- There’s a basic linter that checks for issues in the localized content, in particular missing variables. That happens more often than it should, mostly because the placeholder format is different from what localizers are used to, and there might be Translation Memory matches — strings already translated in the past in other products — coming from different file formats.
The update automation was particularly interesting. Extracting new en-US strings is relatively easy, thanks to Qt command line tools, although there is some work needed to clean up the resulting XLIFF (for example, moving localization comments from
In the process of adding new locales, we quickly realized that updating only the reference file (en-US) was not sufficient, because Pontoon expects each localized XLIFF to have all source messages, even if untranslated.
Historically that was the case for other bilingual file formats — files that contain both source and translation — like .po (GetText) and .lang files, but it is not necessarily true for XLIFF files. In particular, both those formats come with their own set of tools to merge new strings from a template into other locales, but that’s not available for XLIFF, which is an exchange format used across completely different tools.
At this point, i needed automation to solve two separate issues:
- Add new strings to all localized files when updating en-US.
- Catch unexpected string changes. If a string changes without a new ID, it doesn’t trigger any action in Pontoon (existing translations are kept, localizers won’t be aware of the change). So we need to make sure those are correctly managed.
This is how a string looks like in the source XLIFF file:
<file original="../src/ui/components/VPNAboutUs.qml" datatype="plaintext"> <body> <trans-unit id="vpn.aboutUs.tos"> <source>Terms of Service</source> </trans-unit> </body> </file>
These are the main steps in the update script:
- It takes the en-US XLIFF file, and uses it as a template.
- It reads each localized file, saving existing translations. These are stored in a dictionary, where the key is generated using the original attribute of the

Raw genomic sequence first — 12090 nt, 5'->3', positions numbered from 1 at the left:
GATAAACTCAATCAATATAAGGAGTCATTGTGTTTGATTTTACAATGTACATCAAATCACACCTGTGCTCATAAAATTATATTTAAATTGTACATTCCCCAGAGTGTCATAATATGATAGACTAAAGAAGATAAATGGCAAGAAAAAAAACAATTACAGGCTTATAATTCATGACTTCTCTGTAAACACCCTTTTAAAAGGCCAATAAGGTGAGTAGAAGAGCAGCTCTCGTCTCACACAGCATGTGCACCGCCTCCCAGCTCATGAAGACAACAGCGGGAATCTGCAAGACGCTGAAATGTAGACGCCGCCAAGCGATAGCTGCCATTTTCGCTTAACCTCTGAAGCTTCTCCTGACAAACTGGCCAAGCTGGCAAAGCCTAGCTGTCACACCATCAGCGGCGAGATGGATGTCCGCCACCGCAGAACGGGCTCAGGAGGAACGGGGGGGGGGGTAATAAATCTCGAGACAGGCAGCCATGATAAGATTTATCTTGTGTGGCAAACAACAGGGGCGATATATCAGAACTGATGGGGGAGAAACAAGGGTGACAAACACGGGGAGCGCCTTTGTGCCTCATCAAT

fileelement, the string ID from the
trans-unit, and a hash of the actual source string.
- Translations are then injected in the en-US template and saved, overwriting the existing localized file.
Using the en-US file as template ensures that the file includes all the strings. Using the hash of the source text as part of the ID will remove translations if the source string changed (there won’t be a translation matching the ID generated while walking through the en-US file).
How do you test a project that is not publicly available, and requires a paid subscription on top of that? Luckily, the team came up with the brilliant idea of creating a WASM online application to allow our volunteers to test their work, including parts of the UI or dialogs that wouldn’t be normally exposed in the main user interface.
Localized strings are automatically imported in the build process (the l10n repository is configured as a submodule in the code repository), and screenshots of the app are also generated as part of the automation.
This was a very interesting project to work on, and I consider it to be a success case, especially when it comes to cooperation between different teams. A huge thanks to Andrea, Lesley, Sebastian for being always supportive and helpful in this long process, and constantly caring about localization.
Thanks to the amazing work of our community of localizers, we were able to exceed the minimum requirements (support French and German): on launch day, Mozilla VPN Client was available in 25 languages.
Keep in mind that this was only one piece of the puzzle in terms of supporting localization of this product: there is web content localized as part of mozilla.org, parts of the authentication flow managed in a different project, payment support in Firefox Accounts, legal documents and user documentation localized by vendors, and SUMO pages.